Clonal fish: Same genes, same environment, different fitness levels
According to current knowledge, individuality is determined by either differences in genome or in the apparent environmental conditions. However, studies show, the paradigm of twin research is currently crumbling.
A research team from the Leibniz Institute of Freshwater Ecology and Inland Fisheries (IGB) and the Cluster of Excellence "Science of Intelligence" (SCIoI) has now found that clonal fish—i.e., fish with identical genetic material—that are reared under nearly identical, highly standardized environments systematically differ in the number and size of offspring per reproduction cycle, two crucial indicators of biological fitness. The study is published in the journal Nature Communications.
The researchers studied the behavior and reproductive profiles of 34 Amazon mollies (Poecilia formosa) over a period of 280 days. These fish naturally reproduce clonally, and all offspring is therefore genetically identical to the mother, with the species only consisting of females, and reproduction (i.e. cloning of the mother) occurring through activation through sperm of males from similar species. The fish are born alive and there is no brood care after birth. They can therefore be kept under identical, highly standardized conditions from day one.
With the help of an automated high-resolution video tracking system, the researchers recorded activity and food intake during the first month of life. They then characterized the reproductive profile of each individual, i.e. reproductive onset, brood size and offspring size. These are indicators of life history productivity and, ultimately, biological fitness. The team studied 2,522 offspring from 152 broods.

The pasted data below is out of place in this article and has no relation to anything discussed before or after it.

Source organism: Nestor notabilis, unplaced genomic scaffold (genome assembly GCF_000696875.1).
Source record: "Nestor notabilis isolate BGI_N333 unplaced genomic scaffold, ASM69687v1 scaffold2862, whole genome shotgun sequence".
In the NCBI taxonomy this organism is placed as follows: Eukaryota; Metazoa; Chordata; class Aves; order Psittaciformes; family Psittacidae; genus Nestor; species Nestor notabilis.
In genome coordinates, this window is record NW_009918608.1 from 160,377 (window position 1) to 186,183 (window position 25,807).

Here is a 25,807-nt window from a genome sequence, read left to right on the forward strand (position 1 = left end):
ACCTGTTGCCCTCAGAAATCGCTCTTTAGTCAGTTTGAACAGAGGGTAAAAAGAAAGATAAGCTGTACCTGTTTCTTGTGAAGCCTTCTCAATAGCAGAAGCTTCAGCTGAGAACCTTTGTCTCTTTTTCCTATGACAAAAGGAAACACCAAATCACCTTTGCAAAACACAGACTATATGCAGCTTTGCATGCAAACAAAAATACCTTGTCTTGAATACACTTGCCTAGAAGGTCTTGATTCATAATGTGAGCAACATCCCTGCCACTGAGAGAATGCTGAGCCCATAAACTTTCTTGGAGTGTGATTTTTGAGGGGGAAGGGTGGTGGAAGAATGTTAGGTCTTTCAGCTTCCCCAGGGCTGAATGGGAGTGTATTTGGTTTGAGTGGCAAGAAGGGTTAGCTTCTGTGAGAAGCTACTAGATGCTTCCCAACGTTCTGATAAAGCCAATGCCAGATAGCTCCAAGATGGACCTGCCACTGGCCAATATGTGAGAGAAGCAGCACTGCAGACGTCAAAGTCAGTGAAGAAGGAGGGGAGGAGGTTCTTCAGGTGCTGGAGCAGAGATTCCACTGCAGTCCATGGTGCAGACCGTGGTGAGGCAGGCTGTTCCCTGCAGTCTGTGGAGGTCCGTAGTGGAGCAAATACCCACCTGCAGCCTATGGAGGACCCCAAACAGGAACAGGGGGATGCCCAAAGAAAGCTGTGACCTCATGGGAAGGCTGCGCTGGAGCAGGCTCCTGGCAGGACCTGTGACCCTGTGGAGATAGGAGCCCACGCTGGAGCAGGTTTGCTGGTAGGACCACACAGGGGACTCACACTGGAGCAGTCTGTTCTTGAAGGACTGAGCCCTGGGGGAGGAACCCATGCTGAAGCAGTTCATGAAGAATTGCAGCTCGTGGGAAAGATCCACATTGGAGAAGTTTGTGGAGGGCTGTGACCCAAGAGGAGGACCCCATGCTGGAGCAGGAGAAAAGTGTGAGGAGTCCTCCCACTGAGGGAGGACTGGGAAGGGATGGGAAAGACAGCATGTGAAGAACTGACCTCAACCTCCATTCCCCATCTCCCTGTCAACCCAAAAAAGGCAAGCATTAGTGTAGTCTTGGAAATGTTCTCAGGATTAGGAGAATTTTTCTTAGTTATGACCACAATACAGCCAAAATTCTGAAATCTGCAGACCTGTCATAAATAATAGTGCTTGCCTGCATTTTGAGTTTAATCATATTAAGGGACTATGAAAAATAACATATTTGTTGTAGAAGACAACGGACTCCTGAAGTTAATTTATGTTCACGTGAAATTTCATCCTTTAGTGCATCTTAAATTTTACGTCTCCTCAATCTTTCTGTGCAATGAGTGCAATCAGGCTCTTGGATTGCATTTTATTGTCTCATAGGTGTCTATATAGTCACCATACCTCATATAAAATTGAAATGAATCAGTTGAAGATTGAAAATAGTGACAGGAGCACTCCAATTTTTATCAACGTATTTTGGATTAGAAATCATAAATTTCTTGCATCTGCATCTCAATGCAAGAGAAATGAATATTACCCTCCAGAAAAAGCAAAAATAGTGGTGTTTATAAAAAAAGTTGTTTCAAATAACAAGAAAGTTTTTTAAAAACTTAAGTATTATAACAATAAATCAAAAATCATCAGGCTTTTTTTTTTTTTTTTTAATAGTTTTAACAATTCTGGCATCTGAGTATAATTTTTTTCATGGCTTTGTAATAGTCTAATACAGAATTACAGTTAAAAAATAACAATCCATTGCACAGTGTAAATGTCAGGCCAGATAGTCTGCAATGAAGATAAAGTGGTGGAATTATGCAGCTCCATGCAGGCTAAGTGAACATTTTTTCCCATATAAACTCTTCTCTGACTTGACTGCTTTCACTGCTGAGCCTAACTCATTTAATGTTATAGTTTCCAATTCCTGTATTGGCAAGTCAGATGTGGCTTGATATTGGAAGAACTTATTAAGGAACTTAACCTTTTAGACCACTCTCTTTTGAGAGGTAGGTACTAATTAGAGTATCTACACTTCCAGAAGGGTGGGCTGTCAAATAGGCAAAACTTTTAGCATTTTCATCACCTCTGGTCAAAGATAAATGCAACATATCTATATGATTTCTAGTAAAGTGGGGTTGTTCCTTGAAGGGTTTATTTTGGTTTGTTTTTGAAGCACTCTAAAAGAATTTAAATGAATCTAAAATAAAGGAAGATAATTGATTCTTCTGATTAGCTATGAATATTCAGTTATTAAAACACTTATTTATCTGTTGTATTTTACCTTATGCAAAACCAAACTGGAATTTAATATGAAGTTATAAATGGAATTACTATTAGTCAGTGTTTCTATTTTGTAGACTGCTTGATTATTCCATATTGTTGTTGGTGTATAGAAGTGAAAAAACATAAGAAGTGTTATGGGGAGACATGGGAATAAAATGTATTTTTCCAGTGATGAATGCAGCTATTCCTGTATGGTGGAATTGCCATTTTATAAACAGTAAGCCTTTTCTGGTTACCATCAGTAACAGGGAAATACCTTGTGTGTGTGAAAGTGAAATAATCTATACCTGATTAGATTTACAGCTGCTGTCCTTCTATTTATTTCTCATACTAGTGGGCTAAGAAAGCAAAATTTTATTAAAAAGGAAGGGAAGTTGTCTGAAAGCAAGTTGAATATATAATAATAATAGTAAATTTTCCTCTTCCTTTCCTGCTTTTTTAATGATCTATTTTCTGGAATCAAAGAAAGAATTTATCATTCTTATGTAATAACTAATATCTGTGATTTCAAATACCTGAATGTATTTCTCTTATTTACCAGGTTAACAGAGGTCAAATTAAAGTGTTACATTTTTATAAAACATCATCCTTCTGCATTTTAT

Individual differences in activity and food intake
As shown in a previous study ("The emergence and development of behavioral individuality in clonal fish," also published in Nature Communications), the individual fish differed systematically in their activity patterns and food intake.
"Our experiment confirms that behavioral individuality develops at a very early stage even without genetic and obvious environmental variation," said Max Wolf, leader of the study and researcher at IGB and in the Cluster of Excellence SCIoI.
Individual differences in reproductive profiles and productivity
The researchers studied an average of four broods per individual and found that individuals consistently differed in how large their offspring were and how many offspring they produced per brood. In other words, individuals differed in how productive they were.
"This is the first evidence that genetically identical animals growing up under near-identical environmental conditions differ quite substantially in their biological fitness," said Ulrike Scherer, lead author of the study and researcher in the Cluster of Excellence SCIoI and guest scientist at IGB.
There is a reason for that: It was found that the fish that spent more time feeding grew larger, and larger fish produced larger offspring, though those fish started reproducing later. However, food intake seemed to have no effect on brood size, and there was no correlation between individual activity levels and reproduction.
"Our study also reveals, how little we understand so far about the emergence of individuality and the possible role of epigenetics, stochasticity and micro-environmental differences," said Ulrike Scherer.
More information: Ulrike Scherer et al, Reproductive individuality of clonal fish raised in near-identical environments and its link to early-life behavioral individuality, Nature Communications (2023). DOI: 10.1038/s41467-023-43069-6
Journal information: Nature Communications
Provided by Technical University of Berlin